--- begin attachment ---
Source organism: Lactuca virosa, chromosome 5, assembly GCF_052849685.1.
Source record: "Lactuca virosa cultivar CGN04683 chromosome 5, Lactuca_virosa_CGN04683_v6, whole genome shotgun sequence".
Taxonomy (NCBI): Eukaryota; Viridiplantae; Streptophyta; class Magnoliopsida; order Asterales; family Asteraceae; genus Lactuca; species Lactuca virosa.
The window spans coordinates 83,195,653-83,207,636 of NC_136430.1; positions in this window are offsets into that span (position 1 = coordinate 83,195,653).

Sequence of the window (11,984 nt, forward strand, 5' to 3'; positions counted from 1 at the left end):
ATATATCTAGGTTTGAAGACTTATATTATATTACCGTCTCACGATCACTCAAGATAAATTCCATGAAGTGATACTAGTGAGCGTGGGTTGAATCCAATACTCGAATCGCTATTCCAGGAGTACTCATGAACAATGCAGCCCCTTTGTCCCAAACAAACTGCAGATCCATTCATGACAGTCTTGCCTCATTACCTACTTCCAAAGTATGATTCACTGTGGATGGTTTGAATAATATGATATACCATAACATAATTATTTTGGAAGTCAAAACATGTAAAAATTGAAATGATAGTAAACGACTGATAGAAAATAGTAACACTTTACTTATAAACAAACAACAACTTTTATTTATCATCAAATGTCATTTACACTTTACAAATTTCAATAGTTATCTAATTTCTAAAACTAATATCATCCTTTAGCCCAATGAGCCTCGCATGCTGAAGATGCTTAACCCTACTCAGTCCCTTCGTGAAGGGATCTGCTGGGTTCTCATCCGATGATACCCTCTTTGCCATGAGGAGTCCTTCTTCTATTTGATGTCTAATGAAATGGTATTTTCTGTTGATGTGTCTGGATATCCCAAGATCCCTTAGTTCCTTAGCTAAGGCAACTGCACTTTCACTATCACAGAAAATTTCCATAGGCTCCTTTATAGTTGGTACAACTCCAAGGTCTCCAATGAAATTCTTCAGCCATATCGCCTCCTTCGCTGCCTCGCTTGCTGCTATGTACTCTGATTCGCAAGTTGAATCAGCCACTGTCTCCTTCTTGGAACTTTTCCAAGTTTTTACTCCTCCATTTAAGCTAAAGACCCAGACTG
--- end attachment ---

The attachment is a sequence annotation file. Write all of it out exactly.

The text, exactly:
Source organism: Lactuca virosa, chromosome 5, assembly GCF_052849685.1.
Source record: "Lactuca virosa cultivar CGN04683 chromosome 5, Lactuca_virosa_CGN04683_v6, whole genome shotgun sequence".
Taxonomy (NCBI): Eukaryota; Viridiplantae; Streptophyta; class Magnoliopsida; order Asterales; family Asteraceae; genus Lactuca; species Lactuca virosa.
The window spans coordinates 83,195,653-83,207,636 of NC_136430.1; positions in this window are offsets into that span (position 1 = coordinate 83,195,653).

Sequence of the window (11,984 nt, forward strand, 5' to 3'; positions counted from 1 at the left end):
ATATATCTAGGTTTGAAGACTTATATTATATTACCGTCTCACGATCACTCAAGATAAATTCCATGAAGTGATACTAGTGAGCGTGGGTTGAATCCAATACTCGAATCGCTATTCCAGGAGTACTCATGAACAATGCAGCCCCTTTGTCCCAAACAAACTGCAGATCCATTCATGACAGTCTTGCCTCATTACCTACTTCCAAAGTATGATTCACTGTGGATGGTTTGAATAATATGATATACCATAACATAATTATTTTGGAAGTCAAAACATGTAAAAATTGAAATGATAGTAAACGACTGATAGAAAATAGTAACACTTTACTTATAAACAAACAACAACTTTTATTTATCATCAAATGTCATTTACACTTTACAAATTTCAATAGTTATCTAATTTCTAAAACTAATATCATCCTTTAGCCCAATGAGCCTCGCATGCTGAAGATGCTTAACCCTACTCAGTCCCTTCGTGAAGGGATCTGCTGGGTTCTCATCCGATGATACCCTCTTTGCCATGAGGAGTCCTTCTTCTATTTGATGTCTAATGAAATGGTATTTTCTGTTGATGTGTCTGGATATCCCAAGATCCCTTAGTTCCTTAGCTAAGGCAACTGCACTTTCACTATCACAGAAAATTTCCATAGGCTCCTTTATAGTTGGTACAACTCCAAGGTCTCCAATGAAATTCTTCAGCCATATCGCCTCCTTCGCTGCCTCGCTTGCTGCTATGTACTCTGATTCGCAAGTTGAATCAGCCACTGTCTCCTTCTTGGAACTTTTCCAAGTTTTTACTCCTCCATTTAAGCTAAAGACCCAGACTG